What is a Referrer?

Who is Driving Visits to Your Site

Referrers are like secrets
Referrers are like secrets. Image courtesy Taxi / Getty Images

An “http referrer”, often simply referred to as the “referrer”,  is any source online that drives visits and visitors to your website. These may include:

  • search engines
  • links from other websites
  • social media
  • online ads
  • email markreting campaigns
  • affiliate links
  • links built into software

Whenever someone visits your site, one of the pieces of information recorded is where that person came from. This is usually in the form of the URL of the page that they were on when they came to your page - for instance, the page they were on when they selected a link that then brought them to your site.

If you know that information, you can often go to the referring page and see the link they clicked or tapped on to get to your site. This log is called a “referrer log.”

Technically, even offline sources like print advertisements or references in books or magazines are referrers, but rather than listing a URL in the server referrer log they are listed as “-” or blank. That obviously makes those offline referrers harder to track (I do have a trick for this, which I will present later in this article). Typically. when a web developer uses the term “referrer” they are referencing online sources - specifically those sites or services that are referenced in the referrer log.

Tracking Referrers is Harder Than it Seems

You may think that because referrers are recorded in the server log (combined log format) of most web servers that they would be easy to track. Unfortunately, there are some big hurdles to overcome to do this:

  • Search engines provide information in their referring URL such as search terms used or the directory section the customer was in. In some cases, that search term information is not even transmitted due to security concern. This means that the URL is usually a lot more complicated than simply http://webdesign.about.com/.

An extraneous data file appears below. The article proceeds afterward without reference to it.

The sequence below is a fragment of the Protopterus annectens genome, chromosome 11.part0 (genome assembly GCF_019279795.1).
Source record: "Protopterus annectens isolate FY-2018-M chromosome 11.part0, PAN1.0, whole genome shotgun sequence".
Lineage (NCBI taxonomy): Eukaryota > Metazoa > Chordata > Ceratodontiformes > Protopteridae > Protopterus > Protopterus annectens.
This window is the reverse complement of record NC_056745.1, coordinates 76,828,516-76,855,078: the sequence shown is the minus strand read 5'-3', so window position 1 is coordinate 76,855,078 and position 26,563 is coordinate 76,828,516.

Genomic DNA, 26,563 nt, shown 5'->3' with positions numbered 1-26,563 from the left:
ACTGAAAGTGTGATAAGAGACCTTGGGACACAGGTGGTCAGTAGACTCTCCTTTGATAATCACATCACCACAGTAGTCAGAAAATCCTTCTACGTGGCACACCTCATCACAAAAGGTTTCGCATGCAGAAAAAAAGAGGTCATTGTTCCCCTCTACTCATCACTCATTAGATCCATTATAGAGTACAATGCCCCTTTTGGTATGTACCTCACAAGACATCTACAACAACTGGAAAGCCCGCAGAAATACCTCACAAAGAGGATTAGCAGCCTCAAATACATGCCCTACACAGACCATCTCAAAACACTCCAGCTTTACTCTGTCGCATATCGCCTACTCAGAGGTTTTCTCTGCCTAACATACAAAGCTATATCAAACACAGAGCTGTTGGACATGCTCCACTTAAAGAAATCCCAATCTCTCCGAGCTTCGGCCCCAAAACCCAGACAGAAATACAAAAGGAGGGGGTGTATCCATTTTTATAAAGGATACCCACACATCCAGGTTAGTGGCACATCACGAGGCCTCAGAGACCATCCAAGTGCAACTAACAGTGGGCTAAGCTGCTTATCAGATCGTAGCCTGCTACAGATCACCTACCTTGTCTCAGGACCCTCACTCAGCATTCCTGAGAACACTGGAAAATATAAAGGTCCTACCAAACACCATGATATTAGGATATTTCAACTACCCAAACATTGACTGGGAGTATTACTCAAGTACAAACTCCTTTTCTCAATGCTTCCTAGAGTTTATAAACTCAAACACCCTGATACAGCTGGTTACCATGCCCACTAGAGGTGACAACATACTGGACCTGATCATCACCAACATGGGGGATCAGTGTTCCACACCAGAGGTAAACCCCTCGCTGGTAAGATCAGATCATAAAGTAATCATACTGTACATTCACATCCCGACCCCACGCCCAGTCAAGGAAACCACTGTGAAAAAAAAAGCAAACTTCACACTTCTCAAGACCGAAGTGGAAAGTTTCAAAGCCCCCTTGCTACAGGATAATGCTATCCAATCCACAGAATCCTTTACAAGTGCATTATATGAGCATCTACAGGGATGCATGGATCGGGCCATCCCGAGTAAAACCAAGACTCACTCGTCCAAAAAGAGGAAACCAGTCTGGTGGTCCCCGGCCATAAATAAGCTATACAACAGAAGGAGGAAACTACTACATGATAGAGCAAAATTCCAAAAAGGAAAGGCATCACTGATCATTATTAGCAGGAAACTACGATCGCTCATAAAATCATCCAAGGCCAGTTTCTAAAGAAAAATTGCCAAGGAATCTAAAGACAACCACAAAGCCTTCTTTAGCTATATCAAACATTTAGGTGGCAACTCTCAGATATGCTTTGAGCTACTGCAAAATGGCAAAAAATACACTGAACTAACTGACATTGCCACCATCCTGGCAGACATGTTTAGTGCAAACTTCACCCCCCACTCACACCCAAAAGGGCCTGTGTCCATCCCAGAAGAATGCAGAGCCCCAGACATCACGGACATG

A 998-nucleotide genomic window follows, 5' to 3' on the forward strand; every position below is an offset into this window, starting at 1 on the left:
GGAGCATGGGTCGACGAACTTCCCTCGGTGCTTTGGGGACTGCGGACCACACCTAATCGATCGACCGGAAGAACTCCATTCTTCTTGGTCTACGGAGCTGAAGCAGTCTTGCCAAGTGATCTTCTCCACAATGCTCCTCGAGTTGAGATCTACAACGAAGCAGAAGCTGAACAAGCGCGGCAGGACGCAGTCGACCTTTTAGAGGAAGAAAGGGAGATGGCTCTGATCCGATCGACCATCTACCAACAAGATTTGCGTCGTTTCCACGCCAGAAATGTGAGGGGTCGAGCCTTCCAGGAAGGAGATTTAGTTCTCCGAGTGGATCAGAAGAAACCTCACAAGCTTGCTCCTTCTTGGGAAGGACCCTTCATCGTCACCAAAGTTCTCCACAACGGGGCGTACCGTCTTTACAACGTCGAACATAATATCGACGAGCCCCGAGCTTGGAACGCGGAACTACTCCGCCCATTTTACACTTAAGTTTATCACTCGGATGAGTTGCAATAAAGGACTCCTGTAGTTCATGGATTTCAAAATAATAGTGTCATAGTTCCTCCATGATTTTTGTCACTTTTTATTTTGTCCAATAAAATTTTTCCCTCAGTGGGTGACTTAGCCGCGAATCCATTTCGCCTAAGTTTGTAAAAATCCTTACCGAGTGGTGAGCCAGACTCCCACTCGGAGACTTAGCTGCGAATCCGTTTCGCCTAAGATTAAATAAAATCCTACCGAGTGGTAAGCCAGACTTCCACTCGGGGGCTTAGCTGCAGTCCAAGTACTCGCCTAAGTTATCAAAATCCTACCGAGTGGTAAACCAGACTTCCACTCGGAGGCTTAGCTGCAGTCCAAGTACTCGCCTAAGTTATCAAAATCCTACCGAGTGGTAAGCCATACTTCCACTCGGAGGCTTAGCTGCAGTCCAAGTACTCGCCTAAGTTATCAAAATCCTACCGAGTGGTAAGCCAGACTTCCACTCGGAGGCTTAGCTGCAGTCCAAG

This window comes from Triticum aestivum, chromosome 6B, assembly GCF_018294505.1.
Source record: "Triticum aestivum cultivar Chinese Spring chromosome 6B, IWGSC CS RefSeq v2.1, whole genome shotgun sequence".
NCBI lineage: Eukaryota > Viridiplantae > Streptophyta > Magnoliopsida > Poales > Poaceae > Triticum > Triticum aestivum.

• On the other extreme, email links and links from software may not provide much information at all on the referring URL. (In fact, some software and email clients deliberately mask the referrer, so that you can’t track them.) To get around this, when doing email marketing, you should include something in the URL that identifies it as an email or software link. For example: http://webdesign.about.com/?ref=email. This also works for links inside software. But like the search engine referrals, you will then have to parse that information from your logs.
  • This same trick of using a URL unique to a campaign can be used for those aforementioned offline sources (print ads, radio, etc.). If you use a URL like http://webdesign.about.com/magazine-name, and you only use that URL for one specific magazine, you know that any traffic to that page (which you can find in Google analytics or a similar program) came from that source.

Back too those logs, you should be aware that not all log entries have referring URLs listed in the entry. This can mean several things:

  • The customer typed in the URL by hand
  • The customer had the page bookmarked
  • The customer was using privacy protection software that blocked the referrer
  • The referring site is blocking referrer information

Where is the Referrer Stored?

Web server logs track the referrer, but you have to set up your logs to be in Combined Log Format. The following is a sample log entry in Combined Log Format, with the referrer highlighted:

10.1.1.1 - - [08/Feb/2004:05:37:49 -0800] "GET /cs/loganalysistools/a/aaloganalysis.htm HTTP/1.1" 200 2758 "http://webdesign.about.com/" "Mozilla/4.0 (compatible; MSIE 6.0; Windows 98; YPC 3.0.2)"

Adding referrer information in your log files makes them larger and harder to parse, but that information can be very useful for determining how your website is doing and how well your marketing campaigns are performing.

Original article by Jennifer Krynin. Edited by Jeremy Girard on 10/9/16